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Title: Treatment of copper contaminated soil using ladle furnace slag
Authors: Chew, Siew Hong
Keywords: Engineering::Civil engineering::Geotechnical
Issue Date: 2021
Publisher: Nanyang Technological University
Source: Chew, S. H. (2021). Treatment of copper contaminated soil using ladle furnace slag. Final Year Project (FYP), Nanyang Technological University, Singapore.
Project: GE 40
Abstract: The increase in industrial activities leads to copper (Cu)-contaminated soils. The Cu-contaminated soil could leach into the groundwater or surface water and harms humans. Ladle Furnace Slag (LFS) is a by-product generated from the secondary steelmaking process. Currently, LFS is generally disposed of in landfills and could harm the environment as it comprises of different chemicals compound. The objective of this research is to use LFS as a binder for Solidification/stabilization (S/S) of Cu-contaminated soil. In order to investigate the effectiveness of LFS for reducing the leaching of Cu from Cu-contaminated soil. Conventional curing and carbonation are used in this study. For conventional curing, the prepared samples are cured for 3 hours, 7 days, and 28 days. For carbonation, the samples are carbonated for 2, 8, 32, and 56 hours. Both the cured and carbonated Cu-contaminated soils are then subjected to Unconfined Compressive Strength test (UCS), leaching tests, X-Ray Diffraction analysis (XRD), and Field Emission Scanning Electron Microscope (FESEM) with Energy Dispersive X-Ray analysis (EDX). The results show that both conventional curing and carbonation are effective in immobilizing Cu in LFS-stabilized Cu-contaminated soils. The leached concentration of the sample for both methods is below the limits of inert waste (EUR-Lex, 2002) and the United States Environmental Protection Agency (USEPA) drinking water standards (USEPA, 2018). For conventional curing, the leached concentration decreases with the increase of curing time. While the UCS increases with the increase of curing time and initial concentrations, having the highest strength of 127.5 kPa. From XRD and FESEM analysis, Calcium Silicate Hydrate (CSH) and Calcium Aluminum Silicate Hydrate (CASH) are detected after 28 days of curing. For carbonation, the leached concentration is slightly higher than that with conventional curing, but it is still effective in reducing the leaching of Cu. The UCS increases with the increase of initial concentrations, with the highest strength of 87.6 kPa. The XRD and FESEM analysis show the presence of Copper Carbonate (CuCO3), Calcite (CaCO3), Nesquehonite (MgCO33H2O), and Hydromagnesite (4MgCO3Mg(OH)24H2O) after carbonating for 56 hours. The presence of these minerals could help to enhance strength and reduce leaching. Both methods are effective in immobilizing the leaching of Cu-contaminated soil. Factors such as time, cost, and environmental considerations can affect the choice of method.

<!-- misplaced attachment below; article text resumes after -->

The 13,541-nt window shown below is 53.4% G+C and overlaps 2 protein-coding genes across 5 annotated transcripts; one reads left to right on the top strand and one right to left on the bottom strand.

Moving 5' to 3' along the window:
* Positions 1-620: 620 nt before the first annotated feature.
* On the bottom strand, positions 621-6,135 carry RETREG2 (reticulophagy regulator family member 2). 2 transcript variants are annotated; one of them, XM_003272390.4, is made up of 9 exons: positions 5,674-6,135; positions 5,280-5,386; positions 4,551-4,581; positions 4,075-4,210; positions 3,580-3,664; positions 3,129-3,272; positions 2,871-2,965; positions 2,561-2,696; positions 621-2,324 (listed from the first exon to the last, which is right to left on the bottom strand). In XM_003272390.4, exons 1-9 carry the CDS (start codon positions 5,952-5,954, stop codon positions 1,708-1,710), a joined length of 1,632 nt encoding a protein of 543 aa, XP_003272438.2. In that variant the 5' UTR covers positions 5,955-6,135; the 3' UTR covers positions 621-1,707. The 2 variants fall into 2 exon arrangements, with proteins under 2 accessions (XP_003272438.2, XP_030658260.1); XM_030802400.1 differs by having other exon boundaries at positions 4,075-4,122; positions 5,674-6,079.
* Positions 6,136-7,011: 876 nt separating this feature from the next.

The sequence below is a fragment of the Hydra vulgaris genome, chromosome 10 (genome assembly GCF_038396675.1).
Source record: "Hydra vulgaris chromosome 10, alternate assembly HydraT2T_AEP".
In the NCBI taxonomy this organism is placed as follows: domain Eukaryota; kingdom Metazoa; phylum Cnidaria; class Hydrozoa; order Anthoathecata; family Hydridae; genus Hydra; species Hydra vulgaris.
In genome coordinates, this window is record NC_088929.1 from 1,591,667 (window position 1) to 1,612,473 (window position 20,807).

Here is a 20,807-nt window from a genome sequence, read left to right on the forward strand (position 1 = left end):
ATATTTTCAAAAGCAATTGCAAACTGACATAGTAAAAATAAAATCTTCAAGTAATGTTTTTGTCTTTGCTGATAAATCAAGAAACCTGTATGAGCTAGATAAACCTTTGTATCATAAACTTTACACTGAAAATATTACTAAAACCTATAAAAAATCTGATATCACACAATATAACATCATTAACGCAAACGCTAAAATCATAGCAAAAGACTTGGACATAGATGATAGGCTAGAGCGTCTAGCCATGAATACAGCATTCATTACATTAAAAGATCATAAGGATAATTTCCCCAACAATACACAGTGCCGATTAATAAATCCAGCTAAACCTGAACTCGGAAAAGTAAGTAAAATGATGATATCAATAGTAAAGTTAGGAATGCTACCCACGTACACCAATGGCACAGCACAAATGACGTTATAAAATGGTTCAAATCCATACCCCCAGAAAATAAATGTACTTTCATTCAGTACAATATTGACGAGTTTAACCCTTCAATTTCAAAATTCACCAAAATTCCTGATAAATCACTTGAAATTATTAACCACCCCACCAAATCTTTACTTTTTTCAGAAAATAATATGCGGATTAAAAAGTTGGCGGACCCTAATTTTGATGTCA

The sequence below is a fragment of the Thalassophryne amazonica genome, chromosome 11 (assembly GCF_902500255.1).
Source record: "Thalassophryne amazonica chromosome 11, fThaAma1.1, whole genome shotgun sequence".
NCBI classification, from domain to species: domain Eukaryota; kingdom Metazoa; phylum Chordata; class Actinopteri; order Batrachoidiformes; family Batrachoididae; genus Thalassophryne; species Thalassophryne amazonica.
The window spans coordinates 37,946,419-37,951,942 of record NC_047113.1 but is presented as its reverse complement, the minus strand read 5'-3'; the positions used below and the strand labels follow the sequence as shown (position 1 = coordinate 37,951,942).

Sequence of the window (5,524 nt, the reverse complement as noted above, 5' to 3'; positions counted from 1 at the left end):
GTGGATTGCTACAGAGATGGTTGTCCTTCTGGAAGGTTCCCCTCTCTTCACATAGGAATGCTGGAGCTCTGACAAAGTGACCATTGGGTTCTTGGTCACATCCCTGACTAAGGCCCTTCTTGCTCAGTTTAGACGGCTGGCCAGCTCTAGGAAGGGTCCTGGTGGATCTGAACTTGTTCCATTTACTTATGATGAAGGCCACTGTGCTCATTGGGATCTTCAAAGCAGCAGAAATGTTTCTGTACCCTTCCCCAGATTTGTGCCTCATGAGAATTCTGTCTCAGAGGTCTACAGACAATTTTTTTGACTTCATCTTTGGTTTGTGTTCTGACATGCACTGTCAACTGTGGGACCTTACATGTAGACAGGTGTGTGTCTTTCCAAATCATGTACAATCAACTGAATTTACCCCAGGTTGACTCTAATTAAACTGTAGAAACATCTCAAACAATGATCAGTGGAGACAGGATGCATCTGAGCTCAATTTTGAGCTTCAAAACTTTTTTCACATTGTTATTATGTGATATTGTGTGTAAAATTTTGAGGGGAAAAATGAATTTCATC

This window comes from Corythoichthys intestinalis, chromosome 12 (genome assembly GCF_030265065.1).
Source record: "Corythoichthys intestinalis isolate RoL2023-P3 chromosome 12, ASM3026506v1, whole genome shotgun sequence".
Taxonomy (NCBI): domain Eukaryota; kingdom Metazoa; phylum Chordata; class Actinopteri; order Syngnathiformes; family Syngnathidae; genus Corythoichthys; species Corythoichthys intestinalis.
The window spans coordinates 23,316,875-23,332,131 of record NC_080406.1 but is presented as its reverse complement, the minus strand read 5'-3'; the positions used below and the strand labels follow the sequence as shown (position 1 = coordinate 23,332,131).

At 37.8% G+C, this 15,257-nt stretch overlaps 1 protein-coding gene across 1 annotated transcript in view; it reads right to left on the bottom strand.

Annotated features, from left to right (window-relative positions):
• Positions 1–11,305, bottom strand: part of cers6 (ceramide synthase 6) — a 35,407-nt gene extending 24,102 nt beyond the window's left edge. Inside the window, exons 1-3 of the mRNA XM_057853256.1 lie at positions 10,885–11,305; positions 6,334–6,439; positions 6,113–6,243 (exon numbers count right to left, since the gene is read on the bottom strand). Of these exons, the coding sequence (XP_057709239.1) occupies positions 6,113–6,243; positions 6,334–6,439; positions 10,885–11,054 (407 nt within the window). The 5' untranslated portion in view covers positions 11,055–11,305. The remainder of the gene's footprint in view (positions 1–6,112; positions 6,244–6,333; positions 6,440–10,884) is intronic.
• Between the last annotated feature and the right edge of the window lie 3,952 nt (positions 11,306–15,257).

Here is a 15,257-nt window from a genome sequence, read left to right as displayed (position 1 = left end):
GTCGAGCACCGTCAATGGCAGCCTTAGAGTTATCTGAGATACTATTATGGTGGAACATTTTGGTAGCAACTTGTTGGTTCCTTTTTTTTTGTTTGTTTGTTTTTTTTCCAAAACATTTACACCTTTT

Fulltext Permission: restricted
Fulltext Availability: With Fulltext
Appears in Collections:CEE Student Reports (FYP/IA/PA/PI)

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